The authors would like to address some of the activities that did not fit into the walking-related everyday life categories. Although they were not an original subject of the FGIs, they provide insight into families’ priorities, perspectives, and struggles in daily life. Such knowledge about the families’ considerations and challenges is of value for health professionals working in pediatric neurorehabilitation as it can inform the goal-setting process and improve treatment planning. The majority of those activities was related to “sports,” both club and school sports. While adolescents referred mainly to sports as a leisure activity, parents mentioned specific aspects such as the limited sports facilities for children with disabilities, reduced availability, increased time expenditure, and relatively high costs. Furthermore, parents discussed their views regarding the inclusion of their children in school sports and the growing gap they might experience between their abilities and those of typically developing children.
Additionally, the parents mentioned many other issues regarding their child’s disability and the resulting restrictions or difficulties in everyday life where they would be grateful for guidance or support. For example, a widely discussed theme was the perceived dilemma between therapy requirements and enabling as normal a childhood as possible; a concern that had also been raised by other parents of children with disabilities . Related to this dilemma was the parents’ desire to get the most out of existing treatment options rather than enabling their children to spend their leisure time as they preferred. They also mentioned that sometimes therapists had an expectation that they would organize everyday situations at home in a therapy-oriented way whereas the parents longed to let their child experience a more ordinary and self-determined everyday life. A further challenge mentioned concerned enabling and promoting the greatest possible independence given the existing time constraints. Within this context, several activities that were categorized as “transfer” and “self-care” were mentioned.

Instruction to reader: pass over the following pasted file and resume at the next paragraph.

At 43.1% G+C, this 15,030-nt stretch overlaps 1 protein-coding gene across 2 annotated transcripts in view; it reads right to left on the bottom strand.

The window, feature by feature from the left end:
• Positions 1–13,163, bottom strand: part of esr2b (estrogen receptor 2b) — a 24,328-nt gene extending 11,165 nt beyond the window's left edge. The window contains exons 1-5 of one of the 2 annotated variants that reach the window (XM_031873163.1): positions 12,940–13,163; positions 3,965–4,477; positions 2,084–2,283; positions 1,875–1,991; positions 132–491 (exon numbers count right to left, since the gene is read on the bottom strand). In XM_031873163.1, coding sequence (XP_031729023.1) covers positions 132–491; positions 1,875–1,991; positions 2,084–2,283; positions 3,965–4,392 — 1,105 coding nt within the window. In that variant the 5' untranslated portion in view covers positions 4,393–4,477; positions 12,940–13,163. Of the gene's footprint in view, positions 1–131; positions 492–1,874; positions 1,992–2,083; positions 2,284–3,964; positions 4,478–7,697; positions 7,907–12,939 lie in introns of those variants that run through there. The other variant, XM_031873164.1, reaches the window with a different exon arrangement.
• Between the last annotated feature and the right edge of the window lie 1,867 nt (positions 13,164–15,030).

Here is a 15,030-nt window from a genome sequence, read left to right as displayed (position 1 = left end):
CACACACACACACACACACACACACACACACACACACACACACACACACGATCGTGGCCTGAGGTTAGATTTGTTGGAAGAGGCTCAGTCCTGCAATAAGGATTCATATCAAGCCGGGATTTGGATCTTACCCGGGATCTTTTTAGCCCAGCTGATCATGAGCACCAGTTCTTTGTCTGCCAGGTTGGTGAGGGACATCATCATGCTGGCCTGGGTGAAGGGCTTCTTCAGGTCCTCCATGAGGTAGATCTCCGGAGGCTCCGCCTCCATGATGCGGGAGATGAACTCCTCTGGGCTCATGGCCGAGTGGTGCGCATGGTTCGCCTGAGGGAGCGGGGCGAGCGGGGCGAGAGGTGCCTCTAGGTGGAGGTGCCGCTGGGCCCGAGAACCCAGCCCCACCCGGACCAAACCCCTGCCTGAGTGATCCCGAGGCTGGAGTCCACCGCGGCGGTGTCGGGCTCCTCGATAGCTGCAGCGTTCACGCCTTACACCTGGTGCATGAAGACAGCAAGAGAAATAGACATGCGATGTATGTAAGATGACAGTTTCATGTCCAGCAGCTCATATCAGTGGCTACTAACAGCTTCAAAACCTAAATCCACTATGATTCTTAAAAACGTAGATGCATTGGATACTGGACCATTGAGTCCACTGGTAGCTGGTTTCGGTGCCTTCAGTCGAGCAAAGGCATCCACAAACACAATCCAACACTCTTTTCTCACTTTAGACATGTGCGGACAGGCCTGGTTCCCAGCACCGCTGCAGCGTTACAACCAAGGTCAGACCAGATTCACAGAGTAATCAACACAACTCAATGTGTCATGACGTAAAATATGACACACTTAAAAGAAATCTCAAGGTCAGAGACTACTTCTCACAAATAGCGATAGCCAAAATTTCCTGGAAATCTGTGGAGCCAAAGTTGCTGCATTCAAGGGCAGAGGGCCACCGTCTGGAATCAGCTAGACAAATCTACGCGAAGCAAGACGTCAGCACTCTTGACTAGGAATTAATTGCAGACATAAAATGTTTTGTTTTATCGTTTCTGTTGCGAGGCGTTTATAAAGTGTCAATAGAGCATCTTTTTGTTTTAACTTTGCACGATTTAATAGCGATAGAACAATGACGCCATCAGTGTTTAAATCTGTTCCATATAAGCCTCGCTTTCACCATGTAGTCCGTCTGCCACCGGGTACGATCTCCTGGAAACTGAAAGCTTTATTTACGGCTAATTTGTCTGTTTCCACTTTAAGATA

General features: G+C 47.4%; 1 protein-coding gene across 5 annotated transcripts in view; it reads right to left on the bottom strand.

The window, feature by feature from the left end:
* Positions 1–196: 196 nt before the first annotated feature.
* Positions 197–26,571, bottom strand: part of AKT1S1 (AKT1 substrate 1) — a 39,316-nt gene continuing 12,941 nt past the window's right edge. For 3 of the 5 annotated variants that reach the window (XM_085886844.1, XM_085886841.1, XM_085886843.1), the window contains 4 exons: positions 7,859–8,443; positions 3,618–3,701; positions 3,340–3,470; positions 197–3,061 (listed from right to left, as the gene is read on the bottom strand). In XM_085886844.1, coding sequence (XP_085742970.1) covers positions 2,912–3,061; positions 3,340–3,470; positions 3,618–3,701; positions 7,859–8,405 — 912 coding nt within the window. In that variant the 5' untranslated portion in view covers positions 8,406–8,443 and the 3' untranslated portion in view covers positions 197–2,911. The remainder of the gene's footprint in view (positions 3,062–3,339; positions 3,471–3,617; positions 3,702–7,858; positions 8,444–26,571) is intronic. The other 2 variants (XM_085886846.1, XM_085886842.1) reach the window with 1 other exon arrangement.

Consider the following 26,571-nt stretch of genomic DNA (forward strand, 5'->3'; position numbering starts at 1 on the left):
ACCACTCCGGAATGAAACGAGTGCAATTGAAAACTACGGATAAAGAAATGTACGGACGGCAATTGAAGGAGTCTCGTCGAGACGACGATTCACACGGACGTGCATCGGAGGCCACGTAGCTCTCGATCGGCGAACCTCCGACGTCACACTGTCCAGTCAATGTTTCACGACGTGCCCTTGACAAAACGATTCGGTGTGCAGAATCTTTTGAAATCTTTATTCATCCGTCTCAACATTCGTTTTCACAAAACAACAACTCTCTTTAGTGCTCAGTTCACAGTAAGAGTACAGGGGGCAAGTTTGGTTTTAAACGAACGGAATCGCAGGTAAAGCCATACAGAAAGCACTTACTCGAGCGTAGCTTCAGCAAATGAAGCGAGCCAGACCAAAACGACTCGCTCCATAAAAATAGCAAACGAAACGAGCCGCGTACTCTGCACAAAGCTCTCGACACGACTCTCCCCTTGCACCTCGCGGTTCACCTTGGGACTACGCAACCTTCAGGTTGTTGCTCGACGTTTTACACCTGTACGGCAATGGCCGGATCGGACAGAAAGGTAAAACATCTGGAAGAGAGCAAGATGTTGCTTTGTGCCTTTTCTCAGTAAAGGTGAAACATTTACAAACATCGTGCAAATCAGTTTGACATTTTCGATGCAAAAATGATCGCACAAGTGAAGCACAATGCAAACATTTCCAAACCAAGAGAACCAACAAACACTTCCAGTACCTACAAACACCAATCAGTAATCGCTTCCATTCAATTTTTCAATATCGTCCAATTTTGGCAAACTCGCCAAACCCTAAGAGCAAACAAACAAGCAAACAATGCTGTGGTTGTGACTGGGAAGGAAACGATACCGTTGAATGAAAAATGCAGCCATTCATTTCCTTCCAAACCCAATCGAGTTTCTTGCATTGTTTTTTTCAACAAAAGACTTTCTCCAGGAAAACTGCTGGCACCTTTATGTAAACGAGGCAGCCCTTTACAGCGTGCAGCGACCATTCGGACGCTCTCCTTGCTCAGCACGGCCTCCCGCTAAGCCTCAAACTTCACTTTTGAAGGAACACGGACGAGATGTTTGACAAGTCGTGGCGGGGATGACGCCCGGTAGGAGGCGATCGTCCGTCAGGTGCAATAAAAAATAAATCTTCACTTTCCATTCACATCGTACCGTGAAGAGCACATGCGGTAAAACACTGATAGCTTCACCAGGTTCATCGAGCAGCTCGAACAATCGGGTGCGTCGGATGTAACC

Another topic that was not an activity but was closely related to mobility was the suboptimal supply of walking aids, wheelchairs, and orthoses, and the fight for cost coverage for this equipment as well as for therapeutic services. The difficulties in meeting the demands of all family members, especially of the siblings, was also an issue that worried many parents. Addressing such questions and discussing possible solutions with the parents during their child’s rehabilitation stay could potentially ease the families’ burden considerably.
The authors would like to acknowledge some limitations of this research. As standard for a qualitative approach, participants were not randomly selected but purposive sampling was used instead for the FGIs. In doing so, the authors tried to account for characteristics that are typical for the patient population of their rehabilitation center. Participant accounts, priorities, and difficulties are always colored by their personal circumstances and challenges. Differences in the adolescents’ age, disability, living situation, and family environment had a major impact on the activities they perceived as significant. This was even more true for the parents. Aiming for maximal variation, parents of children undergoing their first rehabilitation because of a recently acquired brain injury were included. However, it became apparent how difficult it was for them to contribute to the discussion because of limited everyday experiences with their child after the incident.